Downey Duck Dumiguete, Phillipines

Bahura Resort, Philippines - September, 2008

As part of a FAM (familiarization) trip to the Philippines, we spent 3 days diving at Bahura Resort on Dumaguete Island, after spending a week on the liveaboard Stella Maris. From Manila we made a one hour flight on Philippine Airlines to Dumaguete, where we were transported 40 minutes to Bahura Resort & Spa. Although there was plenty of storage in the plane, the check-in weight limit was 44 pounds, and carry-on was limited to one 15 pound bag plus a "personal item", which caused some hand-wringing for photographers. They even weighed some of the carry-on luggage. One person in our group managed to talk his expensive video equipment onto the plane; we ended up paying extra for "special handling", which I must admit seemed to work OK.

The Bahura Resort & Spa is beautiful, with two large infinity pools, fresh-air restaurant and bar, beautiful grounds, massages, and gourmet Asian and Western cuisine. The expansive rooms include refrigerators, A/C, huge bathrooms, TVs with cable and DVD, and small patios. After being on a boat for a week, this felt like heaven. Mosquitoes were a minor problem.

The diving is from a large out-rigger boat called a banca, roomy with the eight of us plus staff, but it would start feeling crowded with many more divers aboard. Travel time ranged from under an hour to Apo Island to two minutes to the house reef. Each diver was assigned a large crate with his name on it. These were put in the middle of the back deck where they sometimes were in the way. Gearing up was interesting due to the nature of the boat, but one quickly got used to it, and the crew was always helpful. We did have one person fall while walking down the ramp off the boat, and another fell across three crates when he lost his balance. Fruit, water, coffee, and hot tea were available between dives.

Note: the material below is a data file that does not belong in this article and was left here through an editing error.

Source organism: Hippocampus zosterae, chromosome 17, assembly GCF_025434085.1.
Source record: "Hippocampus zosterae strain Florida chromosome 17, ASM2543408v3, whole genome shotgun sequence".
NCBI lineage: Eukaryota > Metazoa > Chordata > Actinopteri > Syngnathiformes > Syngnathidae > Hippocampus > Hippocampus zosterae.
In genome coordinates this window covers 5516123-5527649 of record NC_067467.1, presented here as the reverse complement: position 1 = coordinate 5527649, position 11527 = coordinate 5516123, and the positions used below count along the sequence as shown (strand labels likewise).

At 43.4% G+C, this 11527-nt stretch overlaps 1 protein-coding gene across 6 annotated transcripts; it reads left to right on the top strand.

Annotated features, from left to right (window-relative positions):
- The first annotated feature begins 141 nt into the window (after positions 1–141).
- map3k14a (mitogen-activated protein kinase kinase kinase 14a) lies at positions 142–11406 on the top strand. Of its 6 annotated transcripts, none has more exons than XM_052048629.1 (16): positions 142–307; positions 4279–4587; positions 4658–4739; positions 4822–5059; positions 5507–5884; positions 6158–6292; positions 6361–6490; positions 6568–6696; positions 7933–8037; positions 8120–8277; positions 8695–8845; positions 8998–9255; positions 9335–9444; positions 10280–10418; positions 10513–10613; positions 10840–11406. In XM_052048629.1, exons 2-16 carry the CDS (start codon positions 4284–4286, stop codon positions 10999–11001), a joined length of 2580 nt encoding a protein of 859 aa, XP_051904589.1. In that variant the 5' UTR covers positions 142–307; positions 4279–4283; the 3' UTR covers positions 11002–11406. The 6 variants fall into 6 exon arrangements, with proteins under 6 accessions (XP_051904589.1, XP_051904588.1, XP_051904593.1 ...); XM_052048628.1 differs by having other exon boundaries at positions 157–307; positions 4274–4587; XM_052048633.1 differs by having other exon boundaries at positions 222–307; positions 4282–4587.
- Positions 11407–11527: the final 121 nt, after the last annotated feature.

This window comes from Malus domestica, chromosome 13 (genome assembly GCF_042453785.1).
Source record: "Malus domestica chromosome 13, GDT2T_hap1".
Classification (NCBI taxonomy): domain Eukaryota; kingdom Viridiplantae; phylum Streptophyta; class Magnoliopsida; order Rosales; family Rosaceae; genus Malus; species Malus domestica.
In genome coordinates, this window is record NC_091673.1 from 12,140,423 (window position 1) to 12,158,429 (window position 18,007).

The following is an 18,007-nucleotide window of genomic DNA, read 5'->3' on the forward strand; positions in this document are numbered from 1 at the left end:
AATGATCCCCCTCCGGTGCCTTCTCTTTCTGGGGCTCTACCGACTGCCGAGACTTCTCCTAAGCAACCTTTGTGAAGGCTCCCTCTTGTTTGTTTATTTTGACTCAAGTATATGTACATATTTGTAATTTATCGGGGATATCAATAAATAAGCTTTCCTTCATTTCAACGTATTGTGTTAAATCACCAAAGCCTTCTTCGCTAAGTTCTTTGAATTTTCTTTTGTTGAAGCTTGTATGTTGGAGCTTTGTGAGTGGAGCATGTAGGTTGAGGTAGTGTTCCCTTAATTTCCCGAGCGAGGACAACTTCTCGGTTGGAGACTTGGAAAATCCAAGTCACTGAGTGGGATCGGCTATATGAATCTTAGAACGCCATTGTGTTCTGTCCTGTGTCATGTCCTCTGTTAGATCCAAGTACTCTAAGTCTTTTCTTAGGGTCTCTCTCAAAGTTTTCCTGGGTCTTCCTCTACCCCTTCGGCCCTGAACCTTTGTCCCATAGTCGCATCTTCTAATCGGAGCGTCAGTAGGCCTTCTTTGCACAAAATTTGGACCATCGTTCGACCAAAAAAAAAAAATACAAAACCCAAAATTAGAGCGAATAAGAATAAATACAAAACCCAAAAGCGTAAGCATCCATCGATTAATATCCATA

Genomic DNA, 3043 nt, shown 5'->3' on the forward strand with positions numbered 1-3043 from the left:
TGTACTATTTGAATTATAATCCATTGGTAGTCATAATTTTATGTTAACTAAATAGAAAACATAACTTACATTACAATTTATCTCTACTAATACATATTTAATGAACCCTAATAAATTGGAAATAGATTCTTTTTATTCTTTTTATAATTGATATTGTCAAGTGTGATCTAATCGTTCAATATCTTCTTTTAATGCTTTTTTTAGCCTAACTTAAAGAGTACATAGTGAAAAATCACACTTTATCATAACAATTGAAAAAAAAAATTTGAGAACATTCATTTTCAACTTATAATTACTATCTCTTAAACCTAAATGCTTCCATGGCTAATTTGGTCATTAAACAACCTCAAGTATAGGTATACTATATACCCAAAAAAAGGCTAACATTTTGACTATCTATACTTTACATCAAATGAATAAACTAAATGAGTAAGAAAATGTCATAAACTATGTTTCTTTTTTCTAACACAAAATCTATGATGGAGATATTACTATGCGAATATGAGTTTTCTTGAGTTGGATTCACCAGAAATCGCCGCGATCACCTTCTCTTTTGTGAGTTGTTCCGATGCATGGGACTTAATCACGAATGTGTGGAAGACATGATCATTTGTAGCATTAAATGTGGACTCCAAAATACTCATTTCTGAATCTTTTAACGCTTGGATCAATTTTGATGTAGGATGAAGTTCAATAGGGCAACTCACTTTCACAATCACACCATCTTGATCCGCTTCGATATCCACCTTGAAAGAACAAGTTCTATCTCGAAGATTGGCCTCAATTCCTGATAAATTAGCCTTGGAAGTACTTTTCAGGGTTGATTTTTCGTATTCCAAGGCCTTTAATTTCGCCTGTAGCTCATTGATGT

There is a nice variety of diving. Apo Island, dived when it's not too lumpy to get there, has colorful soft and hard corals, sea snakes, and lots of fish. There can be quite a bit of current and there are numerous fishermen in their small boats. We saw quite a few fish traps while diving, and what looked like an abandoned fish net lying all over the shallow reef for a few hundred yards. We did a dive consisting of three wrecked vehicles on a sandy bottom where we saw several lion fish and numerous small crabs and nudibranchs I hadn't seen before. The Ducomi Pier is worth doing all day-we spent two 80 minute dives searching for strange critters-it reminded of Lembeh Straits in Indonesia. Fantastic! Right in front of the resort is a cordoned off sanctuary. It can be dived several different ways-shallow sand, shallow grassy area, reef, and deeper area where the reef and sand meet. We saw all kinds of interesting things. One evening we spent an hour watching the Mandarin fish, then headed into the sanctuary for a fantastic night dive, all five minutes from the resort. Unlimited shore diving is also available. We didn't see any pelagics, but we did see turtles, blue-spotted rays, snake eels, a golden mantis shrimp, sea snakes, many types of anemonefish, numerous nudibranchs, and various schooling fish. We did three dives each day, each one lasting 80 minutes or more.

The dive operation wasn't perfect. There was a fresh-water bucket, but only small point-and-shoot cameras would fit into it, and it was a struggle getting people not to use it for mask rinsing. We arrived early at the boat one dive to see the crew carrying tanks out, throwing them in the water, loading them on the boat and then hooking our regulators to them without purging the tank valve. We quickly explained to Paul, who had come along with us from the Stella Maris why that's not a good thing. They were supposed to rinse our gear, but it didn't always happen. Sometimes wetsuits were brought to the boat, and sometimes they were left back at the dive shop, so we had to check our crates each morning. The dive shop did have roomy rinse tanks for dive gear, which we used at the end of the week ourselves. The resort is only three years old, so some things are still being ironed out.

While we were at Bahura, the Atlantis resort in Dumaguete took us to their resort for a tour and evening meal. The food was good and the resort is lovely. The rooms are smaller and the resort has a more closed-in feel, with lots of palm trees, but the dive operation looked more organized; they had a sanctuary in front of the resort as well. Paul Ancla, a native Filipino, deserves special notice. He acted as our liaison, coordinated our luggage at the airport, made sure we had everything we needed at the resort, translated for us, checked our bills, organized a tour, and generally acted like a concerned parent. I'd go anywhere with him!

Although a little rough around the edges, I'd definitely return to Bahura Resort & Spa.